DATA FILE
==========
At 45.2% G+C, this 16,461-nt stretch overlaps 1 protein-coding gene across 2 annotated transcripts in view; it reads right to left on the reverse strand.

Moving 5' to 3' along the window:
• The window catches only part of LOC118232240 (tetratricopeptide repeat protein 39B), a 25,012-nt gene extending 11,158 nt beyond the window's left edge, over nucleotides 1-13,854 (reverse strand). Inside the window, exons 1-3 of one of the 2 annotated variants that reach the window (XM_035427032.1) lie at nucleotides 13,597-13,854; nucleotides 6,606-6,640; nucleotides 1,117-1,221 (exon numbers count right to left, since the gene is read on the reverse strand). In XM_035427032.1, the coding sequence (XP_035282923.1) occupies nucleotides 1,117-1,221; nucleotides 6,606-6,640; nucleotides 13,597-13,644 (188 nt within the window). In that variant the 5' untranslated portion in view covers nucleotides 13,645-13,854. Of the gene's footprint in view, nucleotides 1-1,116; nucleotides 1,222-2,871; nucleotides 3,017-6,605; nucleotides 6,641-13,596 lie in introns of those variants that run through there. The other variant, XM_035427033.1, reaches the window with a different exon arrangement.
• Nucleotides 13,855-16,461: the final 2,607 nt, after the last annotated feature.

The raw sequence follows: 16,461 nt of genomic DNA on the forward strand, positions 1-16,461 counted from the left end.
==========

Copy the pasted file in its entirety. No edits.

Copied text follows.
At 45.2% G+C, this 16,461-nt stretch overlaps 1 protein-coding gene across 2 annotated transcripts in view; it reads right to left on the reverse strand.

Moving 5' to 3' along the window:
• The window catches only part of LOC118232240 (tetratricopeptide repeat protein 39B), a 25,012-nt gene extending 11,158 nt beyond the window's left edge, over nucleotides 1-13,854 (reverse strand). Inside the window, exons 1-3 of one of the 2 annotated variants that reach the window (XM_035427032.1) lie at nucleotides 13,597-13,854; nucleotides 6,606-6,640; nucleotides 1,117-1,221 (exon numbers count right to left, since the gene is read on the reverse strand). In XM_035427032.1, the coding sequence (XP_035282923.1) occupies nucleotides 1,117-1,221; nucleotides 6,606-6,640; nucleotides 13,597-13,644 (188 nt within the window). In that variant the 5' untranslated portion in view covers nucleotides 13,645-13,854. Of the gene's footprint in view, nucleotides 1-1,116; nucleotides 1,222-2,871; nucleotides 3,017-6,605; nucleotides 6,641-13,596 lie in introns of those variants that run through there. The other variant, XM_035427033.1, reaches the window with a different exon arrangement.
• Nucleotides 13,855-16,461: the final 2,607 nt, after the last annotated feature.

The raw sequence follows: 16,461 nt of genomic DNA on the forward strand, positions 1-16,461 counted from the left end.